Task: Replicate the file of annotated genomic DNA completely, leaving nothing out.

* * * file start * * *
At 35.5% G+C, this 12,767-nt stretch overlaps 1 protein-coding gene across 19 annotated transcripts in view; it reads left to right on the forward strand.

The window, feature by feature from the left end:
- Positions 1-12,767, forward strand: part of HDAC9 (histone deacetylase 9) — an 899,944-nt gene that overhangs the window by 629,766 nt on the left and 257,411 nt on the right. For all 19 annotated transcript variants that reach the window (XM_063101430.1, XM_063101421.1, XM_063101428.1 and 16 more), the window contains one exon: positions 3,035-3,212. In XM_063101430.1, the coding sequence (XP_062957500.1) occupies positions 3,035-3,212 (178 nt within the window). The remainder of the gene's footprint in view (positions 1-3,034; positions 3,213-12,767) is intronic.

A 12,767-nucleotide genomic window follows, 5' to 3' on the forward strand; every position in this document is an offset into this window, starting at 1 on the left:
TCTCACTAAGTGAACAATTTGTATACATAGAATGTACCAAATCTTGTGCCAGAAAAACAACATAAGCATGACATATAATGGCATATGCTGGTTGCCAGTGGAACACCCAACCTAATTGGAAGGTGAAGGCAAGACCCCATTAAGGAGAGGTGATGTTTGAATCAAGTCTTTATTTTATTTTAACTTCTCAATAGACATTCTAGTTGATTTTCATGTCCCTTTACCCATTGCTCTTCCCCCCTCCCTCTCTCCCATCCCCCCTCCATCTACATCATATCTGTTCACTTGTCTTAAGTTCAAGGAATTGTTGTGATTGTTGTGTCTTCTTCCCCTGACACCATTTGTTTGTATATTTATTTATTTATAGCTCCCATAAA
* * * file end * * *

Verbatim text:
At 35.5% G+C, this 12,767-nt stretch overlaps 1 protein-coding gene across 19 annotated transcripts in view; it reads left to right on the forward strand.

The window, feature by feature from the left end:
- Positions 1-12,767, forward strand: part of HDAC9 (histone deacetylase 9) — an 899,944-nt gene that overhangs the window by 629,766 nt on the left and 257,411 nt on the right. For all 19 annotated transcript variants that reach the window (XM_063101430.1, XM_063101421.1, XM_063101428.1 and 16 more), the window contains one exon: positions 3,035-3,212. In XM_063101430.1, the coding sequence (XP_062957500.1) occupies positions 3,035-3,212 (178 nt within the window). The remainder of the gene's footprint in view (positions 1-3,034; positions 3,213-12,767) is intronic.

A 12,767-nucleotide genomic window follows, 5' to 3' on the forward strand; every position in this document is an offset into this window, starting at 1 on the left:
TCTCACTAAGTGAACAATTTGTATACATAGAATGTACCAAATCTTGTGCCAGAAAAACAACATAAGCATGACATATAATGGCATATGCTGGTTGCCAGTGGAACACCCAACCTAATTGGAAGGTGAAGGCAAGACCCCATTAAGGAGAGGTGATGTTTGAATCAAGTCTTTATTTTATTTTAACTTCTCAATAGACATTCTAGTTGATTTTCATGTCCCTTTACCCATTGCTCTTCCCCCCTCCCTCTCTCCCATCCCCCCTCCATCTACATCATATCTGTTCACTTGTCTTAAGTTCAAGGAATTGTTGTGATTGTTGTGTCTTCTTCCCCTGACACCATTTGTTTGTATATTTATTTATTTATAGCTCCCATAAA